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+1 vote

1)Let G be CFG. Whether L(G) is CFL.

Q)Is it decidable or not?

2)Let G be CFG and unambiguous. Whether L(G) is CFL.

Q)Is it decidable or not?

Q)Is it decidable or not?

2)Let G be CFG and unambiguous. Whether L(G) is CFL.

Q)Is it decidable or not?

+2 votes

Best answer

Both the Problems are Trivially Decidable. We know that Every CFG (Doesn't matter whether it is ambiguous or unambiguous ) generates a CFL . So, If someone comes to you and asks you "$G$ is a CFG, Will $L(G)$ be CFL ??" ..You can just trivially say "Yes".

Or another way to understand it is as following :

Decidable problems mean that there is Some Algorithm to solve them (Though Algorithm word is not precisely defined but I am assuming the same meaning of this word as you know it)..So, This Problem is decidable because I can write an Algorithm for this Problem... My Algorithm will take whatever CFG $G$ you pass as input and Will (without calculating/doing anything) just simply output "Yes". $O(1)$ time algorithm(vacuous algorithm)..

When the Domain is Unrestricted grammars i.e. $G$ can be any Type-0 grammar and then if it is asked "whether $L(G)$ is CFL or not" ....is Undecidable (Because of Rice's theorem)

0 votes

it is better to learn this table for gate exam becz many question are direct regarding closure nd decidability.

ist one is membership hence fromtable it is decidable

2nd one is ambiguity of grammar which is undecidable

+1

This is the problem of learning tables :) You already got the first one wrong despite it being a direct question. It is not the membership problem of $CFG.$

0

First one is a trivial problem because every CFG generates a CFL. Hence, it becomes decidable. (Ideally one should never ask if a trivial problem is decidable - this shows that one is not understanding the problem)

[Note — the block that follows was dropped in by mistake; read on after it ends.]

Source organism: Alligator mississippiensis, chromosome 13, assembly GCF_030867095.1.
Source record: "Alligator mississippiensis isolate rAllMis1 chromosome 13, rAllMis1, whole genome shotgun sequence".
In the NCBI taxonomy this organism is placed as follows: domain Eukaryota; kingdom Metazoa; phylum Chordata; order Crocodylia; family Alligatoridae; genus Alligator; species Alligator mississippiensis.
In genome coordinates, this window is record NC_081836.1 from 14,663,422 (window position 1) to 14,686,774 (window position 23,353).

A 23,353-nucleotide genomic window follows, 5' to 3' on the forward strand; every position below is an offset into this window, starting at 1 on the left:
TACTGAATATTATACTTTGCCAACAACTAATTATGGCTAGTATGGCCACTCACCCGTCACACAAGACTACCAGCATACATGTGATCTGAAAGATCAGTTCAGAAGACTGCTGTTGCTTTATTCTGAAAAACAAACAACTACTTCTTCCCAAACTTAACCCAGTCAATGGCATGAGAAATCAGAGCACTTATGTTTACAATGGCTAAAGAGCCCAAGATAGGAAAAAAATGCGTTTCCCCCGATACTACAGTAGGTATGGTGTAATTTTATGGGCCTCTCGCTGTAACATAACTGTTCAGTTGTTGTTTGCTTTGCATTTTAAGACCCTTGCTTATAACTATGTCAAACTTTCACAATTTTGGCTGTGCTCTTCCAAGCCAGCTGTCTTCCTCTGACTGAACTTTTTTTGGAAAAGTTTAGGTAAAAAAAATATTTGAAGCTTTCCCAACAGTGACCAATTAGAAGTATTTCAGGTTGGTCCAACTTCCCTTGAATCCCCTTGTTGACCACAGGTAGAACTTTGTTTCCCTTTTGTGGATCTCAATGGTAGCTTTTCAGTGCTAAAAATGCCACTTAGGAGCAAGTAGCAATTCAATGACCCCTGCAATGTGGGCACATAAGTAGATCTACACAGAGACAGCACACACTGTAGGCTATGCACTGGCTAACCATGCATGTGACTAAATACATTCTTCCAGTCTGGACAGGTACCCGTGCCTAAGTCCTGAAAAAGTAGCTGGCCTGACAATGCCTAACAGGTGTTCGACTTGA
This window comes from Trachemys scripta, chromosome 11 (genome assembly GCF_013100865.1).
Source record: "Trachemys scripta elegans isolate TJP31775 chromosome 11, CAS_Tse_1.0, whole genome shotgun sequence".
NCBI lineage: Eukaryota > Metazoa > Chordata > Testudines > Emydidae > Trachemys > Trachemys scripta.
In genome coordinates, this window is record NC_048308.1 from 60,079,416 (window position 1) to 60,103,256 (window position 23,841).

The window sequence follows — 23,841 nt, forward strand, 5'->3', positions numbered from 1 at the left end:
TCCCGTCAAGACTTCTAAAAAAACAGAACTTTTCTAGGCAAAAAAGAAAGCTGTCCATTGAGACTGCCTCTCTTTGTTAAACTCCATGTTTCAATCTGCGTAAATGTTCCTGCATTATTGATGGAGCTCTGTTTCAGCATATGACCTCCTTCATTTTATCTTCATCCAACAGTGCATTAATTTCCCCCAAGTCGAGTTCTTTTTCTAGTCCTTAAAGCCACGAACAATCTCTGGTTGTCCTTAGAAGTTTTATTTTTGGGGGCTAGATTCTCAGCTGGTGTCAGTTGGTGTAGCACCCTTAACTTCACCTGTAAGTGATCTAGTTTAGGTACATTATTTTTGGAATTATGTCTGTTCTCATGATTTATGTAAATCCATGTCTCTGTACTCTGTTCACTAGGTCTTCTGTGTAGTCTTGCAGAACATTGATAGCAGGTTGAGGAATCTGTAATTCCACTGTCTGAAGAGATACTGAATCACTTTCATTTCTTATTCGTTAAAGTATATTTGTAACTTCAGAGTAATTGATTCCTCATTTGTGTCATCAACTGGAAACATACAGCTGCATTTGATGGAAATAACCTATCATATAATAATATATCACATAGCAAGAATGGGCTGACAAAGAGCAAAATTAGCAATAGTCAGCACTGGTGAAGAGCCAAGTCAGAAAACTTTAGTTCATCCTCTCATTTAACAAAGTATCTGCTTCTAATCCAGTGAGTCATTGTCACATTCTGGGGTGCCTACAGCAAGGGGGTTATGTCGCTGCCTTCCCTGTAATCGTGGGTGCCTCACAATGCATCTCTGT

0

ok, we can ask specifically for DCFG or NCFG

but not for CFG

right?

And for NCFG it will be undecidable

rt?

because "G is NCFG. Whether L(G) is CFL."

here we cannot decide the part of DCFL

0

Both are Decidable (Trivially/vacuously) problems.

THEN SIR FOR MEMBERSHIP PROBLEM THERE SHOULD be the sign of "belongs to"????

Membership problem for CFLs states that "Given a PDA $P$ or Type-2 Grammar $G$, and some string $w$ then finding whether $w$ belongs to $L(G) $ or $L(P)$ or not.... " .... It is Decidable too. But the asked problems in the Question are Not membership problems.

0

And for NCFG it will be undecidable

No. We know whether $G$ is NCFG or DCFG or CFG whatever... $L(G)$ is always CFL...So, Trivially decidable.

"G is NCFG. Whether L(G) is CFL."

Decidable.

But if you ask that "Given $G$ is some CFG and whether $L(G)$ will be DCFL or Not" ...that would be Undecidable.

0

First one is a trivial problem because every CFG generates a CFL.

Second one is also Trivial. Unambiguous or not..If $G$ is CFG then $L(G)$ will Always be CFL.

0

But we know ambiguous grammar is undecidable. right?

When we make a Table(like the one attached with the answer) or Short notes etc, we just write the key words like Ambiguity, Universality, Finiteness etc... Not the Whole statement of the Problem.

So, The "ambiguous grammar" problem that you are thinking is Undecidable goes like this "Given a CFG $G$, Finding whether $G$ is ambiguous or Not" ... This problem is Undecidable.

So, Making short notes and just writing key words is not bad... But One should know the exact meaning of those Notes.

0

u mean complement of ambiguous grammar and unambiguous grammar meaning different?

this question comes from there

https://gateoverflow.in/181618/decidability

https://gateoverflow.in/19947/which-of-the-folowing-are-r-e?show=166754#c166754

0

"Given G is some CFG and whether L(G) will be DCFL or Not" ...that would be Undecidable. Please justify [email protected] Deepakk Poonia (Dee)

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